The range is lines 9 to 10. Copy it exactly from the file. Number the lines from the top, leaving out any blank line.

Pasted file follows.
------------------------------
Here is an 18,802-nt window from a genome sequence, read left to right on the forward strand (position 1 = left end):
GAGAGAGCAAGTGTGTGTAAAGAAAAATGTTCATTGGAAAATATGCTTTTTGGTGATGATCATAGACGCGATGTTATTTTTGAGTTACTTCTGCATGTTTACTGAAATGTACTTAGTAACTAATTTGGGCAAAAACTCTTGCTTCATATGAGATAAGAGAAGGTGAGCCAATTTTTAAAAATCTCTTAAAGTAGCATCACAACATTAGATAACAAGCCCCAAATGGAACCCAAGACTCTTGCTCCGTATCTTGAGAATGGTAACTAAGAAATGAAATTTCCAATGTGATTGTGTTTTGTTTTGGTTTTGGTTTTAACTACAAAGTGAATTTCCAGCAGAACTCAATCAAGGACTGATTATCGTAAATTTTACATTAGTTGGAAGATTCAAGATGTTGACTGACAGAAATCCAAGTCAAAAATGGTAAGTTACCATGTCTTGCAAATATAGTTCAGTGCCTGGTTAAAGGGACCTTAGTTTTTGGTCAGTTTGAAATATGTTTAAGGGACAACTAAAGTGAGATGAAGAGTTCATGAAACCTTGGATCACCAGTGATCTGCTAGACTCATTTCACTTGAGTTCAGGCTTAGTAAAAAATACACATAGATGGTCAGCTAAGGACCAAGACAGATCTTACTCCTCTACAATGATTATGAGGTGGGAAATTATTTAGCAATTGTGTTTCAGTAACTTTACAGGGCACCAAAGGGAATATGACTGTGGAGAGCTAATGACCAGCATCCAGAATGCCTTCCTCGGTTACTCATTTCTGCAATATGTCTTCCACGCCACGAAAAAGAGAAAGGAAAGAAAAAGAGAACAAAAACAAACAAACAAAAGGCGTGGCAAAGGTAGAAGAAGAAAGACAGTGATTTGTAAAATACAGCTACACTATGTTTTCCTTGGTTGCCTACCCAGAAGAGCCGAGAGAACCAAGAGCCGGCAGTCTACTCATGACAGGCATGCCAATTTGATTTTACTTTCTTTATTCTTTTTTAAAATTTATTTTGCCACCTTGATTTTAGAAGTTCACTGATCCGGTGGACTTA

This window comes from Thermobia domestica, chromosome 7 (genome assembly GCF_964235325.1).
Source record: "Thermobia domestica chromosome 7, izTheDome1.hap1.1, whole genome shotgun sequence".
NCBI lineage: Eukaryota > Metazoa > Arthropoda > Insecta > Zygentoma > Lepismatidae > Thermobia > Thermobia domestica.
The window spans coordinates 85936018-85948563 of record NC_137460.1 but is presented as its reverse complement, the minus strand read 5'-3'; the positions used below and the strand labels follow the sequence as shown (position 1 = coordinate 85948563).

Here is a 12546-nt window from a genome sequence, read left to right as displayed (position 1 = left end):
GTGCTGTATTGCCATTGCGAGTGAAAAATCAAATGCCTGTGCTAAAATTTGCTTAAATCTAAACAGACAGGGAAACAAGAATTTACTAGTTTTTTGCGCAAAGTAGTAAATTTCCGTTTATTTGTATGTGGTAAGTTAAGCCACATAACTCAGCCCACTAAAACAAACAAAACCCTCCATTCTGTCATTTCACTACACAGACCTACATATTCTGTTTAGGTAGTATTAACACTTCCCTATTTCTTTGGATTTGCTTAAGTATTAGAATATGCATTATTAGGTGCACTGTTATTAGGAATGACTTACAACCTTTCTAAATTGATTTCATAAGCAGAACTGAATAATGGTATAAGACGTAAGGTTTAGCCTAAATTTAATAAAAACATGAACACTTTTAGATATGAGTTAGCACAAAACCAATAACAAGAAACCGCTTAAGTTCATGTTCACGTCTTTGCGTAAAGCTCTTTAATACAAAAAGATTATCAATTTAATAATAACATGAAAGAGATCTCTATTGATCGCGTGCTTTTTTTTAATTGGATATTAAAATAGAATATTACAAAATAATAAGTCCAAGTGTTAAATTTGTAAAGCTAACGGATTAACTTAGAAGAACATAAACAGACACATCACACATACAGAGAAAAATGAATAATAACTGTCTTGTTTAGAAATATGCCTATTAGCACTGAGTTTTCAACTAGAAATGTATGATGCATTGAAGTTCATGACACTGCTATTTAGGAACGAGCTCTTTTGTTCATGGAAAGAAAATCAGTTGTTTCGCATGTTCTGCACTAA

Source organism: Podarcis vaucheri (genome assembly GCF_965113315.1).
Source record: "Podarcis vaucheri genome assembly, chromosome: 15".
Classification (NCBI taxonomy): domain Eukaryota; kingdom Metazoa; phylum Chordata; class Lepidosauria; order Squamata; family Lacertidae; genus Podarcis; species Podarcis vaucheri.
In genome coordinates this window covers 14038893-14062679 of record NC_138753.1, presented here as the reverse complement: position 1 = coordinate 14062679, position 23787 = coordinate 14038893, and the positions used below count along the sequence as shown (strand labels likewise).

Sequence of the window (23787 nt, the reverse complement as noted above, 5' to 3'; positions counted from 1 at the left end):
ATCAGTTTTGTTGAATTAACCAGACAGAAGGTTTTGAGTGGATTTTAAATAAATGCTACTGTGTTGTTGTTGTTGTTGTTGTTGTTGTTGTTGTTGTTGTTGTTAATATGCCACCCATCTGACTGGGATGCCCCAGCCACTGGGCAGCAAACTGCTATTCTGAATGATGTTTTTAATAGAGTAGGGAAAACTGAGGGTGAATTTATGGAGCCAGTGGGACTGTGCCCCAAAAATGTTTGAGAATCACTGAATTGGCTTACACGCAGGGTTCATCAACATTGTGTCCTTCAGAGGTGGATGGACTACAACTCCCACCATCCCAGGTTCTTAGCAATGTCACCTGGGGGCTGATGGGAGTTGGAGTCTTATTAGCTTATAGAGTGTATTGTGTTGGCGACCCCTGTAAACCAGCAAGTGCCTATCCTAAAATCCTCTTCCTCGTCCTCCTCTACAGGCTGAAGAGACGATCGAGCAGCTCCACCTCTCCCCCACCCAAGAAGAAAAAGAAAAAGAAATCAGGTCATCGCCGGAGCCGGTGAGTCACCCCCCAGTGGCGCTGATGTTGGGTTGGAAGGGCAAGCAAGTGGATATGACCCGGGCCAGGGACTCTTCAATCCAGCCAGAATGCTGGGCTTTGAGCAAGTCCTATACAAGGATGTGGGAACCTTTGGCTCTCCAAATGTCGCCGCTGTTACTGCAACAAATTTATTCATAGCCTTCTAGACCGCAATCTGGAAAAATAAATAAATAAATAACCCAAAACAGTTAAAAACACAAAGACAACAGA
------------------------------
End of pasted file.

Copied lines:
Source organism: Podarcis vaucheri (genome assembly GCF_965113315.1).
Source record: "Podarcis vaucheri genome assembly, chromosome: 15".